The Roads Not Taken

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For middle aged people wondering what the hell happened to the great life they were going to have, where the hell it all went wrong, The Roads Not Taken is your film, but don’t come to it expecting uplift.

Javier Bardem plays Leo, a guy living a life of extreme misery in New York. Floored by what might be a stroke, he needs help to do the most basic everyday things and gets it mostly from his devoted daughter (Elle Fanning), who matter of factly sorts out Leo when he pisses his pants at the dentist and then loses her job because caring for dad has been taking up too much of her time. Misery loves company.

Things are not going well. Leo, for his part, barely notices any of this. He’s barely in the real world and is instead living two parallel fantasy lives, imagining, we imagine, what the “roads not taken” might have yielded if he had taken them.

In one contrary imagineering to his actual grim existence he’s living out in the desert in Mexico, towards the end of a tempestuous affair with the firecracker Dolores (Salma Hayek). In another he’s a globetrotting writer whose restless spirit has brought him to a Greek island, where a beautiful young woman (Milena Tscharntke) has caught his eye, prompting the much older Leo to embark on a pursuit that looks foolish.

A relationship ending and another beginning, there’s a certain symmetry. And a lot of beauty. These parallel, other lives – they might be alternate realities, or could possibly just be the result of a fevered imagination, or Leo’s medication – have been chosen for their picturesqueness and DP Robbie Ryan (who has Slow West, American Honey and Marriage Story on his CV alongside a stack of work for Ken Loach) pulls out the stops to make everything look gorgeous. How many picture postcards and holiday snaps have there been of Greek islands sparkling in an azure sea? Or from Day of the Dead celebrations in Mexico? Both get plenty of exposure here.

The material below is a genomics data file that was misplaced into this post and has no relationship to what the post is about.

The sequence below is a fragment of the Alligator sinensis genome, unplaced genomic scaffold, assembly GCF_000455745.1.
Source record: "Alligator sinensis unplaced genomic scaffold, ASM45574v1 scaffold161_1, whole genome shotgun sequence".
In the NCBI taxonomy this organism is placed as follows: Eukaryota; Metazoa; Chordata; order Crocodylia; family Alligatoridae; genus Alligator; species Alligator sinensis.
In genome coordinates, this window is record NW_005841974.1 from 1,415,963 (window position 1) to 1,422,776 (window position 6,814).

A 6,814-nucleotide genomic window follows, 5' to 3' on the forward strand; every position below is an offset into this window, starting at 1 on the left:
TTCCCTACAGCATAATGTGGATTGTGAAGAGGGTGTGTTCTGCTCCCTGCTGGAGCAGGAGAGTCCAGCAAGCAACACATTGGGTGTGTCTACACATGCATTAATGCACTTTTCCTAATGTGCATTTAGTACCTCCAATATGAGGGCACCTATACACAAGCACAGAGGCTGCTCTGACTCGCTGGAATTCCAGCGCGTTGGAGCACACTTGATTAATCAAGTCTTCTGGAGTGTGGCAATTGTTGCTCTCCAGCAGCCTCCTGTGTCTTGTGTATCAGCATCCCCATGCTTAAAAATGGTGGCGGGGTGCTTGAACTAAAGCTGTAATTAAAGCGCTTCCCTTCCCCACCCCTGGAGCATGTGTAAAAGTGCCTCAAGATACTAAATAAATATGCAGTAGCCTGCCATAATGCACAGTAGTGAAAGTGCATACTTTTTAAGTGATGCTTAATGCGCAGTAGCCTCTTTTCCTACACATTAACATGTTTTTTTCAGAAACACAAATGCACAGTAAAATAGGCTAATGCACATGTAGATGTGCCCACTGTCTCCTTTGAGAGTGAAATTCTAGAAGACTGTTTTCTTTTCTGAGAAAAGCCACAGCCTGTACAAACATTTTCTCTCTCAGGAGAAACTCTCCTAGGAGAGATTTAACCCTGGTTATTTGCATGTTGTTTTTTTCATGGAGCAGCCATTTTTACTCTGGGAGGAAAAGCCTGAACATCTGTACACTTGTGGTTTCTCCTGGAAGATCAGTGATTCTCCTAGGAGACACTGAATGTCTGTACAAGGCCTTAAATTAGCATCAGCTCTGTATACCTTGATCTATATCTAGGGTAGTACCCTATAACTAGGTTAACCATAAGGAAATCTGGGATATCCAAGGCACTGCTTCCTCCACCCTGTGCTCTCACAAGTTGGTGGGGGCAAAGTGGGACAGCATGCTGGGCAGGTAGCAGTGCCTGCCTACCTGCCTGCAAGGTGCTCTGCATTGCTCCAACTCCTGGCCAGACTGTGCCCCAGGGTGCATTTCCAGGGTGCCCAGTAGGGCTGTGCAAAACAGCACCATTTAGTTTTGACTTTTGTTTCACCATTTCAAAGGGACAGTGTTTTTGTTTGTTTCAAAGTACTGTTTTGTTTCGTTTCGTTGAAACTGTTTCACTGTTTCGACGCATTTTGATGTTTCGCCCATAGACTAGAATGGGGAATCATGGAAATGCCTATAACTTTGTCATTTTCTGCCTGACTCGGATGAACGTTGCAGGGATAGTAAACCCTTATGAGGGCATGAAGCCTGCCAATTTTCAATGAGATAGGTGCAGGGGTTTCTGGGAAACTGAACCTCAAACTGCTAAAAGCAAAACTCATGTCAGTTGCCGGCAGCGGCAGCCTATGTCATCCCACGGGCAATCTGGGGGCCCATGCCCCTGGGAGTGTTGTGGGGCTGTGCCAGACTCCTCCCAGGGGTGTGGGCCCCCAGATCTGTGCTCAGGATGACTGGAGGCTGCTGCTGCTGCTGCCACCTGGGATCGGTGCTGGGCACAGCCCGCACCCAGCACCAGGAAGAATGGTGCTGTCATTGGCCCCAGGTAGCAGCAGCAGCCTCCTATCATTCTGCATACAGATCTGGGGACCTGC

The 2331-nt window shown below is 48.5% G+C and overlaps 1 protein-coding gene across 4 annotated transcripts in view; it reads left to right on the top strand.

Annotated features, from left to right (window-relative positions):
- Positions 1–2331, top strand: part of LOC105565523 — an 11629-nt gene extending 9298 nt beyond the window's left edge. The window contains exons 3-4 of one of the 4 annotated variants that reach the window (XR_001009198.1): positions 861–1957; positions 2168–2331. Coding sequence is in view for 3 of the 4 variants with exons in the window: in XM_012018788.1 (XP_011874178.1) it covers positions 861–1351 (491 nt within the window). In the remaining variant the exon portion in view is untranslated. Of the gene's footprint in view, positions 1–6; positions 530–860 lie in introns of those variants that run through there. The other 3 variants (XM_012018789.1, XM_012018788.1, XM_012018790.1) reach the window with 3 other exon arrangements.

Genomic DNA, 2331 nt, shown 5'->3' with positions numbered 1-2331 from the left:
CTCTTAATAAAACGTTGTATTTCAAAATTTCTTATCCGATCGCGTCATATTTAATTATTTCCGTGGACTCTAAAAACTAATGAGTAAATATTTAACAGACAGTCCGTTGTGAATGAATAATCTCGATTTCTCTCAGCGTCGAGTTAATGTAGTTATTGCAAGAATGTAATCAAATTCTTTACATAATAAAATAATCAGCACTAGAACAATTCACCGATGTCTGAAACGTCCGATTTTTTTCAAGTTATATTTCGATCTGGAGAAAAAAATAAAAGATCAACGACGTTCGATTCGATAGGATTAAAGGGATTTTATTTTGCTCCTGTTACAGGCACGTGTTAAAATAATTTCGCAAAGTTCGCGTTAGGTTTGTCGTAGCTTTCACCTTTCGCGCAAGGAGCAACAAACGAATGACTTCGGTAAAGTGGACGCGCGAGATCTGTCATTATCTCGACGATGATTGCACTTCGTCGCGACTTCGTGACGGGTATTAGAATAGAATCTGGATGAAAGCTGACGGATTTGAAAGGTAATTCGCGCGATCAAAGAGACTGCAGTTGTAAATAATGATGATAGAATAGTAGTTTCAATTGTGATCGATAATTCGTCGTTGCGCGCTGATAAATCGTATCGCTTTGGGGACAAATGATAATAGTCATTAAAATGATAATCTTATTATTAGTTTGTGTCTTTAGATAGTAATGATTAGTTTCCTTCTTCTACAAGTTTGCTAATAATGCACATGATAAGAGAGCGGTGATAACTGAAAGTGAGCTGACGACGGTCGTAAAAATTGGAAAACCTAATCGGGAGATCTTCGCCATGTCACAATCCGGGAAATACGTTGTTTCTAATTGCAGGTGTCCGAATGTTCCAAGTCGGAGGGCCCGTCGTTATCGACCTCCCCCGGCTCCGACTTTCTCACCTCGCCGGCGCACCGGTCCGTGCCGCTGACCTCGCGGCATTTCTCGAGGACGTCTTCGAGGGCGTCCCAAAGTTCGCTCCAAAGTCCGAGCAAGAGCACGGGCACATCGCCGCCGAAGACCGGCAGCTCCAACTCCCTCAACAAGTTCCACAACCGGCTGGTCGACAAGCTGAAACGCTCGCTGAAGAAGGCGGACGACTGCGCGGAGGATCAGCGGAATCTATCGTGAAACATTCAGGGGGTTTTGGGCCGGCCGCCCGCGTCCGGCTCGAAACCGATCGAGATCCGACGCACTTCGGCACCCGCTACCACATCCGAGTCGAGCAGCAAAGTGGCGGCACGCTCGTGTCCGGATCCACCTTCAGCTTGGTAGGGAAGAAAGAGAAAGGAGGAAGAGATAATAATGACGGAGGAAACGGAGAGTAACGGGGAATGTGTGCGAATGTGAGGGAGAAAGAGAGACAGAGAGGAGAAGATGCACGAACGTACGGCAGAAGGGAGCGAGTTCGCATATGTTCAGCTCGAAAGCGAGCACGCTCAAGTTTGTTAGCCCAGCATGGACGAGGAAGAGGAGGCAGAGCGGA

Salma Hayek and Javier Bardem in a car
Meanwhile, in Mexico… 

Apart from 1992’s Orlando, Sally Potter’s films don’t usually break through into the mainstream. And yet she has a way of both getting great talent to work for her and of getting great work from the talent she gets. This is one of those films where the screenplay (also by Potter) doesn’t say it all. The actors are expected to fill in the missing gaps, and do. Laura Linney is “the woman” in the actual, miserable reality of Leo’s life, the ex wife scarred by bitterness. Hayek, so often required to be little more than a cartoon (it’s the figure), is also nuanced and complex, suggesting a woman of great passion nursing a great loss. Tscharntke, as the hot young thing Leo’s getting into a terrible state over in Greece, is in star-is-born territory. Elle Fanning, so good at playing the anxious insecure young woman, gets plenty of opportunity to do so here. And Bardem, playing essentially three different people who happen to look alike and share the same name, resists the urge to make a meal of it.

Is Leo imagining all this – those locations do seem a bit tourist-obvious – and does it matter? Are these fantasies enriching his miserable current life? How is this all going to resolve itself? Where is it all going?

Gently, ever so gently, there is movement. In the real, here-and-now world of Costco trousers and New York taxis, a chink of optimism. Which is handy because without it this film would be very hard work indeed, the gulf between Leo’s elaborate fantasies and his grim daily existence being simply too wide.

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© Steve Morrissey 2021

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